Tips for mumtrepreneurs
Although widely-used in places like the United Kingdom and the United States, the terms ‘mumtrepreneur’ and ‘mumpreneur’ are not yet commonly-used in Africa. They are derived from the words ‘mum’ and ‘entrepreneur’ and therefore refer to a woman who combines running a business enterprise and looking after her family. Interestingly, there are many women in Africa who have opted for this kind of business and are simply unaware of the terminology.
Working from home is a worthwhile option for mothers to consider. You don’t have to get stuck in traffic every morning and afternoon. There are no marathon meetings to suffer through or office politics to deal with. You stand a better chance of striking a balance between earning a living and taking care of your family. In fact, most home-based businesses, particularly those owned by mothers, start off as an attempt to optimise the work-home balance.
Golda Meir, puts it like this: “At work you think of the children you have left at home. At home, you think of the work you’ve left unfinished.”
Many mothers are successful career women, expert multi-taskers and outstanding time-optimisers. When they put all these strengths into their own businesses, there’s no limit to what they can achieve.
A mother-owned business, like any other, can be as big or as small as the owner wants it to be. The list of mumtrepreneurs who have built up global companies includes formidable businesswomen such as the late Dame Anita Roddick, who started the hugely-successful ethical cosmetics business Body Shop and Natalie Ellis who started the well-known pet product brand Prestige Pets.
Whether you decide to go big or small, it is important to take your business seriously, otherwise no one else will. Here are a few basic tips:
- Hold a family conference and brief all affected parties about your plans and how you would like them to contribute to your success. In some cases, this involves requests for start-up money, but this briefing is primarily about making sure that everyone understands you are starting a business. Contrary to popular belief, working from home does not mean that you sit and watch TV all day and it certainly does not mean you are available to run all household chores or take unnecessarily long personal calls. Avoid personal calls during the office hours that you have set for yourself and text friends and family back to let them know that you will speak to them after hours.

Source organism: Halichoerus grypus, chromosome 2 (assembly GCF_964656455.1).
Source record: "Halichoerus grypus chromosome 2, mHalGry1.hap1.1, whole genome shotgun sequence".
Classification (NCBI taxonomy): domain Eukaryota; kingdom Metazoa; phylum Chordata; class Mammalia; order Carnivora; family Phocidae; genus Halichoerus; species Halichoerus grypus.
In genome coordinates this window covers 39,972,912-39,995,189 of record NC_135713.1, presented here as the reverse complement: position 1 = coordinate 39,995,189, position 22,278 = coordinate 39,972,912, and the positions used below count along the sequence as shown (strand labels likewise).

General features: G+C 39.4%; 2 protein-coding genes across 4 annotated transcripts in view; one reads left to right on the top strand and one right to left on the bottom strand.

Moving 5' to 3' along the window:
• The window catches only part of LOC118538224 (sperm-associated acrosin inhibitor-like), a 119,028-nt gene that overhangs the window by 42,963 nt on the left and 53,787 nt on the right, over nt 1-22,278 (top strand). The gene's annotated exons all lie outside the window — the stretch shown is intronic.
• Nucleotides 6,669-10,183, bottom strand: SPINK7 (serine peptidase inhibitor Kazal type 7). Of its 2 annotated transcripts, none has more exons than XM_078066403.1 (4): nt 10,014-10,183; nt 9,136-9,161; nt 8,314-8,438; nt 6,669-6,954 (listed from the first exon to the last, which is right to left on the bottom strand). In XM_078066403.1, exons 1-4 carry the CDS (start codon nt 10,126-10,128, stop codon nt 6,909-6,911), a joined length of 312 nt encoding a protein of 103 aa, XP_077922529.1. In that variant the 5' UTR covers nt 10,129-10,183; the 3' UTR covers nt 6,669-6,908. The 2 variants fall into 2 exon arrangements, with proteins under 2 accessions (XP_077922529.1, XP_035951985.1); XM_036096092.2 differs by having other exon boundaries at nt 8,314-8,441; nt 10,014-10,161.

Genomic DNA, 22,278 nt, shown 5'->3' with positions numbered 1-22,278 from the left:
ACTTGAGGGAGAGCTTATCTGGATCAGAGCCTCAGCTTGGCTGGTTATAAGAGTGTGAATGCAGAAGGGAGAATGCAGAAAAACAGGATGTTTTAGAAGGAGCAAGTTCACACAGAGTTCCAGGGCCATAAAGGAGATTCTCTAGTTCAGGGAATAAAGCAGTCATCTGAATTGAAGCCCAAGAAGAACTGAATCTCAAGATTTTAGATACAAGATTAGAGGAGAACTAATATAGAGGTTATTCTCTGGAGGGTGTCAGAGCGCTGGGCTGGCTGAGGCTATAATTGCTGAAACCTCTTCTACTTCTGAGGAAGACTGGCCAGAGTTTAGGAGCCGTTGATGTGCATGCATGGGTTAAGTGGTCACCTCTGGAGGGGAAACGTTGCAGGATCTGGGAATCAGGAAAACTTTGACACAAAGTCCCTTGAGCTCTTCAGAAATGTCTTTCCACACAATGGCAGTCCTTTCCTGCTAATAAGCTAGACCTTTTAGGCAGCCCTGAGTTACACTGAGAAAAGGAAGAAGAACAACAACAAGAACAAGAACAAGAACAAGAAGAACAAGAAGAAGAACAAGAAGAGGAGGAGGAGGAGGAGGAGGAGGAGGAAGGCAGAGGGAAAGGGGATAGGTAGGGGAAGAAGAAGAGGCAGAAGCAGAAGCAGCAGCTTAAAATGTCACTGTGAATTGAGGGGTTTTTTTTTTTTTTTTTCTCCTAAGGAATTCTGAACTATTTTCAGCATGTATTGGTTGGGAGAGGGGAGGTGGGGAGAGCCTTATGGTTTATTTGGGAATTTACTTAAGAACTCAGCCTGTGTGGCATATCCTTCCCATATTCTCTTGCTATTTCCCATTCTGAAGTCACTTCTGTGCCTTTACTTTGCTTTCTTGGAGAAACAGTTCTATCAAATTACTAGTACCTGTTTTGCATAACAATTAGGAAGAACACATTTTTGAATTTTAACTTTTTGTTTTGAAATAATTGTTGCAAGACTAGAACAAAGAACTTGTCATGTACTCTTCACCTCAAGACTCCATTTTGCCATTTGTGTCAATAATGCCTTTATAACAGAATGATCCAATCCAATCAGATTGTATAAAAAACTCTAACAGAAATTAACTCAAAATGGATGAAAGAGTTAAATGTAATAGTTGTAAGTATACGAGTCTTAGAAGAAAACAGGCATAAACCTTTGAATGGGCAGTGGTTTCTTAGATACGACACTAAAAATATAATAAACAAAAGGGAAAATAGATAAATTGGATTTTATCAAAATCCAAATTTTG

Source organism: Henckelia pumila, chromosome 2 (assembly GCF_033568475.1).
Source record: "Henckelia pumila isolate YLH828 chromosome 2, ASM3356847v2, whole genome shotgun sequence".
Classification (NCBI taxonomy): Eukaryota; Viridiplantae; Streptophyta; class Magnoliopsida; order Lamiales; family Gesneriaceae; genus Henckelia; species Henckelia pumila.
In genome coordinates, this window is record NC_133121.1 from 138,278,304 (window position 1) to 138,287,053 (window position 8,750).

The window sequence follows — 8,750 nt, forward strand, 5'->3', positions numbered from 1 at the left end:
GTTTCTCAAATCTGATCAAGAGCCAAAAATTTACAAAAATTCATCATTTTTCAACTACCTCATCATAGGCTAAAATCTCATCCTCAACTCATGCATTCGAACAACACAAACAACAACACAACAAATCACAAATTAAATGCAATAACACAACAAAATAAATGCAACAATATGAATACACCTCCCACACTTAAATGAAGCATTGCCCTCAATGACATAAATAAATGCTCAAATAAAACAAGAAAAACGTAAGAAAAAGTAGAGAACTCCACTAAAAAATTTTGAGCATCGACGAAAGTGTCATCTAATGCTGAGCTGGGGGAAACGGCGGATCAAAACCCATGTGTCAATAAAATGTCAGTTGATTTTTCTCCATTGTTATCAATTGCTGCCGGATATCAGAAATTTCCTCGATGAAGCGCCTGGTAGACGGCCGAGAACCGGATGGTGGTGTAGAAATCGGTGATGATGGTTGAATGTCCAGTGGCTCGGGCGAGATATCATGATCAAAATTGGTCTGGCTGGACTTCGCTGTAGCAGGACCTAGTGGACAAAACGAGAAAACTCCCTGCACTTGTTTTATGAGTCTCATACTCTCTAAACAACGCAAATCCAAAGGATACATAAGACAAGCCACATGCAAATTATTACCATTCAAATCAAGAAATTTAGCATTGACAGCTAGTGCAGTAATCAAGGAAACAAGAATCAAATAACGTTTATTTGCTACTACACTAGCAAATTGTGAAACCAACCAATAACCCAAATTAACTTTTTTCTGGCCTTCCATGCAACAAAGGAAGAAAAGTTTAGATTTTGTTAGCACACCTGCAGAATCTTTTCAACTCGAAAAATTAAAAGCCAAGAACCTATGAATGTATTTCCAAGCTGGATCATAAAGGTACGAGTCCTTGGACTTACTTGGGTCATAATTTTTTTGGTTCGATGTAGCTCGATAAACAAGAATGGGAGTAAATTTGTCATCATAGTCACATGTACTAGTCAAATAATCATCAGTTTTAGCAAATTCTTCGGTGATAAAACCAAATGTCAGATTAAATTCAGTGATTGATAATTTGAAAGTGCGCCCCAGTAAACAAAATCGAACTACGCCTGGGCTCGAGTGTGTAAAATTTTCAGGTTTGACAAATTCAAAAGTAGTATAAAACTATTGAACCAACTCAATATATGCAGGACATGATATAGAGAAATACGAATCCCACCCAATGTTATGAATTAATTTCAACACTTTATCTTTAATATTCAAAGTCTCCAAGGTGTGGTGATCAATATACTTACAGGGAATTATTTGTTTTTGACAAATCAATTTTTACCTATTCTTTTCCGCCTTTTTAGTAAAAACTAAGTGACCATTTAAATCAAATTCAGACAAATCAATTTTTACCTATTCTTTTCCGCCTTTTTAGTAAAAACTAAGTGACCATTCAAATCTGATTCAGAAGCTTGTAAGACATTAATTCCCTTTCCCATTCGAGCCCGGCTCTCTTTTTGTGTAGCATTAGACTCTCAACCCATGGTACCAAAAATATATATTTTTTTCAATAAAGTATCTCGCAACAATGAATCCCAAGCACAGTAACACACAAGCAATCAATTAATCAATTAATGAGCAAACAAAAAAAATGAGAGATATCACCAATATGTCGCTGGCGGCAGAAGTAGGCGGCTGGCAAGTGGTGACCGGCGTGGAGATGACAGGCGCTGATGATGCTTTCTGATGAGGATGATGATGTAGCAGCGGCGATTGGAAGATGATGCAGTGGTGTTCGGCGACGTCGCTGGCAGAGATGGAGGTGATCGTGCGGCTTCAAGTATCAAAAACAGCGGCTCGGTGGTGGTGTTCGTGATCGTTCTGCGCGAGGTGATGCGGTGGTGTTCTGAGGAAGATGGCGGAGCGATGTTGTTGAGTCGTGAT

- Balance the time spent nurturing the business and time spent nurturing the family. It is quite common in the beginning to find that by 5pm in the afternoon, you are not quite sure what you’ve achieved for the day. What works for most people is to work intensely for certain periods of time then take a break instead of multi-tasking and mixing up business and house work. Draw the line.
- Capitalise on your existing strengths. You’ll probably learn new skills along the way, but you’ll see positive results far quicker if you focus on the things you are already good at.
- Turn your business idea into a proper business plan. Make sure your plan is inspiring as you will need tons more inspiration as a mumtrepreneur than you did as an employee.
- Get the business essentials done. This would include things such as registering your company (there are institutions that will not do business with a company that is not registered), getting the kind of insurance that your business will need and drawing up a budget.
- Set up a workspace. Choose a space in your home that can be declared a family-free zone, so that everyone knows that when you go into that designated space you may not be disturbed.
- Set up a business support system. Such a support system would include people in your network who possess the resources you need for your business. Make sure one of them is a good accountant.
- Decide how you are going to market your business. Social networks provide brilliant opportunities for mumtrepreneurs to make sure their businesses are not isolated. This kind of business, perhaps more than any other, thrives on working collaboratively and within a mutually-supportive network. When you are in formal employment, there is a built-in social circle. When you are on your own, you need to actively create a network that will keep you energised and inspired.
- Depending on the nature of your business, there might be times when you do not wish to have meetings with clients or business associates in your home-based office. Many people then tend to host such meetings at coffee shops. While this is a pleasant option, you also run the risk of being distracted. If it happens more than once or twice a week, it might also be quite costly and you might end up consuming too much food and caffeine. It is therefore worthwhile to consider renting a co-working space such as Open in Johannesburg or The Office in Cape Town. The rent is affordable and the environment is conducive to effective interactions.
The writer – Manana Makhanya – is a mumtrepreneur who decided to leave a senior government position to start her own home-based business when her youngest child was born with congenital glaucoma. Mumtrepreneurship has enabled her to generate an income, while having the flexibility to give her child the special care that she requires.